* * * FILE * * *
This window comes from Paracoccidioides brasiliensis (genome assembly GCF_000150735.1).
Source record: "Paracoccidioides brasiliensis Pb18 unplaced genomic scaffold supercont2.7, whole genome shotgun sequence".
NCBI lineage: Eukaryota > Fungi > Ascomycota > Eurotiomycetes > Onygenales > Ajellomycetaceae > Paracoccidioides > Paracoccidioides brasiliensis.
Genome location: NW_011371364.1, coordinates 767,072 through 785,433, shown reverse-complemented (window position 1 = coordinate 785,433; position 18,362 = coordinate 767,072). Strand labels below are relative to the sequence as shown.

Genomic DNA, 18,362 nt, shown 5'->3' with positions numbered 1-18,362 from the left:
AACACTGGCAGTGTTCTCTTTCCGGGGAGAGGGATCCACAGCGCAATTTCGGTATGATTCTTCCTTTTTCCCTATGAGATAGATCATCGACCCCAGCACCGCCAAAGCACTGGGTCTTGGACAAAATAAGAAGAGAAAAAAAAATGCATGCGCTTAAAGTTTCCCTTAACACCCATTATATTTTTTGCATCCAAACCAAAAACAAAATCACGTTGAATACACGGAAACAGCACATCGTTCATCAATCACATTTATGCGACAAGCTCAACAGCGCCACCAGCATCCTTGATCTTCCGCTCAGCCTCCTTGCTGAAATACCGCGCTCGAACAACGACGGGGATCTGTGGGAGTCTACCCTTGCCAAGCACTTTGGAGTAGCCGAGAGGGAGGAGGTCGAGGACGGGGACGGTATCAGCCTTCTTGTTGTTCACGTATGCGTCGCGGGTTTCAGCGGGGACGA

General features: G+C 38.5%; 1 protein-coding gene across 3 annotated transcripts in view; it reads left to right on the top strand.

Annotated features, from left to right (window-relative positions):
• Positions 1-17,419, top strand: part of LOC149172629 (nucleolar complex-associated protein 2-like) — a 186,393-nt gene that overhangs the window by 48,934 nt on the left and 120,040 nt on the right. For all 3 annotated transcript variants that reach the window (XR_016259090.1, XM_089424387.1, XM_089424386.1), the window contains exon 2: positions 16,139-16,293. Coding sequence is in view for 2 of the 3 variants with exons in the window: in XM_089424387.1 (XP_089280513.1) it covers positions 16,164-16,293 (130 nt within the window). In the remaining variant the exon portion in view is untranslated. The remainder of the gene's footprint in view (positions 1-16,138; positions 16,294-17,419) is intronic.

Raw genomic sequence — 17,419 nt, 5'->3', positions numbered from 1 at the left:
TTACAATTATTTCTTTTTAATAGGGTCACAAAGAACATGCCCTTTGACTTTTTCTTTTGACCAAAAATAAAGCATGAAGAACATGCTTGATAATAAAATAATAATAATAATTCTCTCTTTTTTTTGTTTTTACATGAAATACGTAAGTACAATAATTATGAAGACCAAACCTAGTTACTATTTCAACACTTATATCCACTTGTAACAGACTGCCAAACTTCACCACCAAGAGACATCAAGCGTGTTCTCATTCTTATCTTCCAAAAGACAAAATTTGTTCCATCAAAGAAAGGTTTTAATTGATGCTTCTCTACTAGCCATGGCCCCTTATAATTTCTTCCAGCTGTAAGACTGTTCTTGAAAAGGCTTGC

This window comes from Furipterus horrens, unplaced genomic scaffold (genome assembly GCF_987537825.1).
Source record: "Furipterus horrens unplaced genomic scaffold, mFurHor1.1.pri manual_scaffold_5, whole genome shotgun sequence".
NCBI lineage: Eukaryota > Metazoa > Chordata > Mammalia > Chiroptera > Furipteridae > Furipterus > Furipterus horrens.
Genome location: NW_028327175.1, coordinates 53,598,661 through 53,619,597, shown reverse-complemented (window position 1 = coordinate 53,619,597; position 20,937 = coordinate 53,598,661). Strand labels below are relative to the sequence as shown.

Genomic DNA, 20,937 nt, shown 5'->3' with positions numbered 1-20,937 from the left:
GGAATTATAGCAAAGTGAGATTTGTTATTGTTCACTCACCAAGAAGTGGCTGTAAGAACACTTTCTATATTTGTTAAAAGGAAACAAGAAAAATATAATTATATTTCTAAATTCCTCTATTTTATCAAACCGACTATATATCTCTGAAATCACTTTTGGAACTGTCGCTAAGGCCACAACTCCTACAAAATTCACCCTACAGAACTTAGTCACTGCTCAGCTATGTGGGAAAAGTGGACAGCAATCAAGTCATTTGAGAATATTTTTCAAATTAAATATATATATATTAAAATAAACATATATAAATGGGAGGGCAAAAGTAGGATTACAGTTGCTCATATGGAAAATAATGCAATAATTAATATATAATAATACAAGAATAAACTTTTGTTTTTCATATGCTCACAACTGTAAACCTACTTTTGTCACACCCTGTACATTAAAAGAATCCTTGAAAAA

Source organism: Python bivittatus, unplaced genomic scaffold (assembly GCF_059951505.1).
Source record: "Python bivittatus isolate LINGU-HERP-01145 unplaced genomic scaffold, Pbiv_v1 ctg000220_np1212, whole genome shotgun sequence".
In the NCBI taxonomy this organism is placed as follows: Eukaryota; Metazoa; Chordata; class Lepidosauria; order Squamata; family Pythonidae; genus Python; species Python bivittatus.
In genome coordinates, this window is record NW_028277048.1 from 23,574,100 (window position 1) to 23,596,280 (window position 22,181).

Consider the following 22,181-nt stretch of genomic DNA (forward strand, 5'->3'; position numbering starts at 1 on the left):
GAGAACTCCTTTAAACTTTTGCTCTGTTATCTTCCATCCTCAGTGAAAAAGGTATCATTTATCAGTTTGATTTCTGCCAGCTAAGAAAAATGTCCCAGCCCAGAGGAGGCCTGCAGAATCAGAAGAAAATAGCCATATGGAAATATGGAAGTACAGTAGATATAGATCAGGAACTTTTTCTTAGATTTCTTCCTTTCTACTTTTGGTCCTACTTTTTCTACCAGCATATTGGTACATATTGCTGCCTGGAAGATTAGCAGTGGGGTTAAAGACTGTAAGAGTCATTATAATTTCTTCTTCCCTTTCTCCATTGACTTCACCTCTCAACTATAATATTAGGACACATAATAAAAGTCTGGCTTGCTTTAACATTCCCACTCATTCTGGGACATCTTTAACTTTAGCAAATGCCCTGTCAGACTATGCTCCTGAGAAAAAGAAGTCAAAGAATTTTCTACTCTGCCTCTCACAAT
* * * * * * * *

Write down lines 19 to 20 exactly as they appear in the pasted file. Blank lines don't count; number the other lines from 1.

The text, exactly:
Source record: "Python bivittatus isolate LINGU-HERP-01145 unplaced genomic scaffold, Pbiv_v1 ctg000220_np1212, whole genome shotgun sequence".
In the NCBI taxonomy this organism is placed as follows: Eukaryota; Metazoa; Chordata; class Lepidosauria; order Squamata; family Pythonidae; genus Python; species Python bivittatus.